The World’s Biggest Facade
Perhaps the most sizable and strange contemporary example is the village of Kijong-dong, located near the Korean Demilitarized Zone. To understand this place, though, one needs to first understand the context in which it was constructed.
The Republic of Korea (South Korea) and the Democratic People’s Republic of Korea (North Korea) have effectively been at war for over 60 years. The Korean Armistice Agreement brought an end to the active hostilities of the Korean War in 1953, but it was only meant to be a temporary measure. Absent a more permanent settlement, the conflict technically remains open-ended. The resulting KMZ spans 160 miles from coast to coast and is 2.5 miles wide with the Military Demarcation Line running down the center. To this day, the border between remains one of the most militarized in the world as both sides claim the right to govern the whole Korean peninsula. Along the border, both North and South Korea maintain “peace villages,” each of which is peculiar in its own way.
On the south side, residents of Daeseong-dong live tax-free and exempt from military service. The place may seem a bit artificial, but it has real residents living out their real lives. On the north side, the situation appears much stranger — even at a glance, Kijong-dong looks conspicuously luxurious for a rural North Korean town. Interior lights turn on and off at set times while street-sweeping caretakers and other “citizens” are positioned to make it look occupied. “Farmers” show up during the day but depart at night rather than heading into one of the “buildings” where people might be expected to live.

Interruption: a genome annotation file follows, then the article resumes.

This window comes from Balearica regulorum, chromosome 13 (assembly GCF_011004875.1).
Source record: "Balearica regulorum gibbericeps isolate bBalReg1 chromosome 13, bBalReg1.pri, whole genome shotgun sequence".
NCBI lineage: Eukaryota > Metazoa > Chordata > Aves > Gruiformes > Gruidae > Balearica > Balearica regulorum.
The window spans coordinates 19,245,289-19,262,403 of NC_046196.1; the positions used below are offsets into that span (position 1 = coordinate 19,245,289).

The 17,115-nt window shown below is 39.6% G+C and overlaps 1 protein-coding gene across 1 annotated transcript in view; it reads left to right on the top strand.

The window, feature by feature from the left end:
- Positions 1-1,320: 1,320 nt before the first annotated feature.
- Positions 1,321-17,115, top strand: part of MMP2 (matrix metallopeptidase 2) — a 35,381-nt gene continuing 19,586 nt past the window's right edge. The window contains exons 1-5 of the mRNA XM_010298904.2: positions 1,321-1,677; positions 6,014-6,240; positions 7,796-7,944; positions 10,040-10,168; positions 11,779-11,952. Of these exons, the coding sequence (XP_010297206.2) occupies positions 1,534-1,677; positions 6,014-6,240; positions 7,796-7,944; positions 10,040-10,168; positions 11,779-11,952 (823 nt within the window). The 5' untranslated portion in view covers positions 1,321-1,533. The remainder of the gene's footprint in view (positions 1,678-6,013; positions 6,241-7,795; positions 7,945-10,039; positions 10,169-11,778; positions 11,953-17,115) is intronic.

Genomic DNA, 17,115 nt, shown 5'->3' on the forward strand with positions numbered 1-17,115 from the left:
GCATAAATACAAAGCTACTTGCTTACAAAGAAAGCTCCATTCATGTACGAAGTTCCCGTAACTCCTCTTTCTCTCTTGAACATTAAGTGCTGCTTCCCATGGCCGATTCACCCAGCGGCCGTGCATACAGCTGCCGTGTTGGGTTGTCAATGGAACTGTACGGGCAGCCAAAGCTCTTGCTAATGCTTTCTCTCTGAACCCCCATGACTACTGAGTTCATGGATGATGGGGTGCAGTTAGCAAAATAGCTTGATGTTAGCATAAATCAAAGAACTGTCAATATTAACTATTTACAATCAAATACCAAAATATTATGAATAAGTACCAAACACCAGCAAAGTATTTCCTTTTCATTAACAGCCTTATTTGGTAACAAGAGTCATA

North Korea is well known for guiding visitors through particular routes of its capital city and controlling the experience of travelers to the country, but Kijong-dong takes this kind of coercive deception to the next level, staging an entire town for display complete with a support cast and crew. However real and fake modern accounts of Potempkin’s historical efforts may be, he would presumably at least be impressed by the effort.